A chloride ion is much larger than a chlorine atom, 167 and 99 pm, respectively. The ion is colorless and diamagnetic. In aqueous solution, it is highly soluble in most cases; however, for some chloride salts, such as silver chloride, lead (II) chloride, and mercury(I) chloride, they are slightly soluble in water. In aqueous solution, chloride is bound by the protic end of the water molecules.
Chloride is found as an electrolyte, can flow through chloride channels (including the GABAA receptor) and is transported by KCC2 and NKCC2 transporters. Chloride is usually (though not always) at a higher extracellular concentration, causing it to have a negative reversal potential (around -61 mV at 37 degrees Celsius in a mammalian cell). Chloride is an essential electrolyte, playing a key role in maintaining cell homeostasis and transmitting action potentials in neurons. Characteristic concentrations of chloride in model organisms are: in both E. coli and budding yeast are 10-200mM (media dependent), in mammalian cell 5-100mM and in blood plasma 100mM. The concentration of chloride in the blood is called serum chloride, and this concentration is regulated by the kidneys. A chloride ion is a structural component of some proteins, e.g., it is present in the amylase enzyme. For these roles, chloride is one of the essential dietary mineral (listed by its element name chlorine).
The presence of chlorides, e.g. in seawater, significantly worsens the conditions for pitting corrosion of most metals (including stainless steels, aluminum and high-alloyed materials) by enhancing the formation, which, like most chloride salts, is colorless and water-soluble.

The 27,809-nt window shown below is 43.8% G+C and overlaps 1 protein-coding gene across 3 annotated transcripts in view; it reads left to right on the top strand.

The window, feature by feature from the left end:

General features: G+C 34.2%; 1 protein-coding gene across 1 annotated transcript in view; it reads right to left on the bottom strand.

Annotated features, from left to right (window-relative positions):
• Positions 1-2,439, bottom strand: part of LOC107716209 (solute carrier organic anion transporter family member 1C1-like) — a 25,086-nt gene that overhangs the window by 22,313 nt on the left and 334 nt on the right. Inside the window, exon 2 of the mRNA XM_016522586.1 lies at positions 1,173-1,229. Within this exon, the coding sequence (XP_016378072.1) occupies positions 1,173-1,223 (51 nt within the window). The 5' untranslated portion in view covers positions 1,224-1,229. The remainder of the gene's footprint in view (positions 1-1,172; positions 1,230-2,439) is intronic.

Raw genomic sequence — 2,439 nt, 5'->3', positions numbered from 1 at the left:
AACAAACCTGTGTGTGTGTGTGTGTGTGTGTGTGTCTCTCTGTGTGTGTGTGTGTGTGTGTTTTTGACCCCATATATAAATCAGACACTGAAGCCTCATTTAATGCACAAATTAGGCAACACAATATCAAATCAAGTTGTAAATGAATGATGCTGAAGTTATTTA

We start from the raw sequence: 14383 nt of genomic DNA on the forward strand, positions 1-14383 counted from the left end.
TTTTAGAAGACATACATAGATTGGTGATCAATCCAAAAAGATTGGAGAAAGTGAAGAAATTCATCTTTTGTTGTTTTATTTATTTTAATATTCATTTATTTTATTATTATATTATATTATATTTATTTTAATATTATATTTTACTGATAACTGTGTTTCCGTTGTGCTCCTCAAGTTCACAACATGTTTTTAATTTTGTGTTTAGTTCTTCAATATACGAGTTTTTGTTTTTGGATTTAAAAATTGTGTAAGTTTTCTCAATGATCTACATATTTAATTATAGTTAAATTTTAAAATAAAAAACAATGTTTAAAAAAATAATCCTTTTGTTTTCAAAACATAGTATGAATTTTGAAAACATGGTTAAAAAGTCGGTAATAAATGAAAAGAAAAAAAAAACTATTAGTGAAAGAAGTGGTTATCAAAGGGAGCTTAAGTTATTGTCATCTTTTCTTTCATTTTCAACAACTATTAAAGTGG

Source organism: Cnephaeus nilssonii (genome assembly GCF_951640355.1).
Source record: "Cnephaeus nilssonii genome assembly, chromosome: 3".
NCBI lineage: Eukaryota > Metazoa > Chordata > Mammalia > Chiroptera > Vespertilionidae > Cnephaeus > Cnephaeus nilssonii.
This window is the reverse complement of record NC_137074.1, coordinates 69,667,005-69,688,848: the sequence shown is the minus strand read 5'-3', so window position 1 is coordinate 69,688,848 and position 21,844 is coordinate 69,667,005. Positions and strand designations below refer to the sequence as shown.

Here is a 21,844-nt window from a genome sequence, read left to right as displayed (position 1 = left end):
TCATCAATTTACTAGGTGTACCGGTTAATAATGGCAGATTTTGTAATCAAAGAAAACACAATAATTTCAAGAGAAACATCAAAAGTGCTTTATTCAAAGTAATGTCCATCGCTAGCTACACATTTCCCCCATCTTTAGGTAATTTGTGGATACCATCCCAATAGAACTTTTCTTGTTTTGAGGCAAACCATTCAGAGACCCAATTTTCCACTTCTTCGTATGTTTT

Calcium chloride (CaCl2) is a salt that is marketed in pellet form for removing dampness from rooms. Calcium chloride is also used for maintaining unpaved roads and for fortifying roadbases for new construction. In addition, calcium chloride is widely used as a de-icer, since it is effective in lowering the melting point when applied to ice.
A major application involving chloride is desalination, which involves the energy intensive removal of chloride salts to give potable water. In the petroleum industry, the chlorides are a closely monitored constituent of the mud system. An increase of the chlorides in the mud system may be an indication of drilling into a high-pressure saltwater formation. Its increase can also indicate the poor quality of a target sand.
Chloride is also a useful and reliable chemical indicator of river / groundwater fecal contamination, as chloride is a non-reactive solute and ubiquitous to sewage & potable water. Many water regulating companies around the world utilize chloride to check the contamination levels of the rivers and potable water sources.